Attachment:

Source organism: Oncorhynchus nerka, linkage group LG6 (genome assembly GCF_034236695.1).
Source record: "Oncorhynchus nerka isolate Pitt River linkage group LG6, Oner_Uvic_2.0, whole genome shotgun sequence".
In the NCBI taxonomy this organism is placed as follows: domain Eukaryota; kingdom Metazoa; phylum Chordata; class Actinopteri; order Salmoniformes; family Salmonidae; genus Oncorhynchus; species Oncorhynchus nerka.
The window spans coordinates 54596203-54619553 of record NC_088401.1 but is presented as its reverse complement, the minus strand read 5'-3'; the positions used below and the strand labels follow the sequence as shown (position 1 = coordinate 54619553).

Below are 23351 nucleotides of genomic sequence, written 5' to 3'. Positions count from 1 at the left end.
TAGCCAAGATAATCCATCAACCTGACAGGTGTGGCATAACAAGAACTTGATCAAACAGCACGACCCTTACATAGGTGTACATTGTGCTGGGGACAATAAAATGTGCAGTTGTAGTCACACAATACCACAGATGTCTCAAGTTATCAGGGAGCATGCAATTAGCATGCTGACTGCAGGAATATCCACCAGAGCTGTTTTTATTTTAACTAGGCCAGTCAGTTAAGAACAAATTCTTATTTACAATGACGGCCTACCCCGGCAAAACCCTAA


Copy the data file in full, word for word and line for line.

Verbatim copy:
Source organism: Oncorhynchus nerka, linkage group LG6 (genome assembly GCF_034236695.1).
Source record: "Oncorhynchus nerka isolate Pitt River linkage group LG6, Oner_Uvic_2.0, whole genome shotgun sequence".
In the NCBI taxonomy this organism is placed as follows: domain Eukaryota; kingdom Metazoa; phylum Chordata; class Actinopteri; order Salmoniformes; family Salmonidae; genus Oncorhynchus; species Oncorhynchus nerka.
The window spans coordinates 54596203-54619553 of record NC_088401.1 but is presented as its reverse complement, the minus strand read 5'-3'; the positions used below and the strand labels follow the sequence as shown (position 1 = coordinate 54619553).

Below are 23351 nucleotides of genomic sequence, written 5' to 3'. Positions count from 1 at the left end.
TAGCCAAGATAATCCATCAACCTGACAGGTGTGGCATAACAAGAACTTGATCAAACAGCACGACCCTTACATAGGTGTACATTGTGCTGGGGACAATAAAATGTGCAGTTGTAGTCACACAATACCACAGATGTCTCAAGTTATCAGGGAGCATGCAATTAGCATGCTGACTGCAGGAATATCCACCAGAGCTGTTTTTATTTTAACTAGGCCAGTCAGTTAAGAACAAATTCTTATTTACAATGACGGCCTACCCCGGCAAAACCCTAA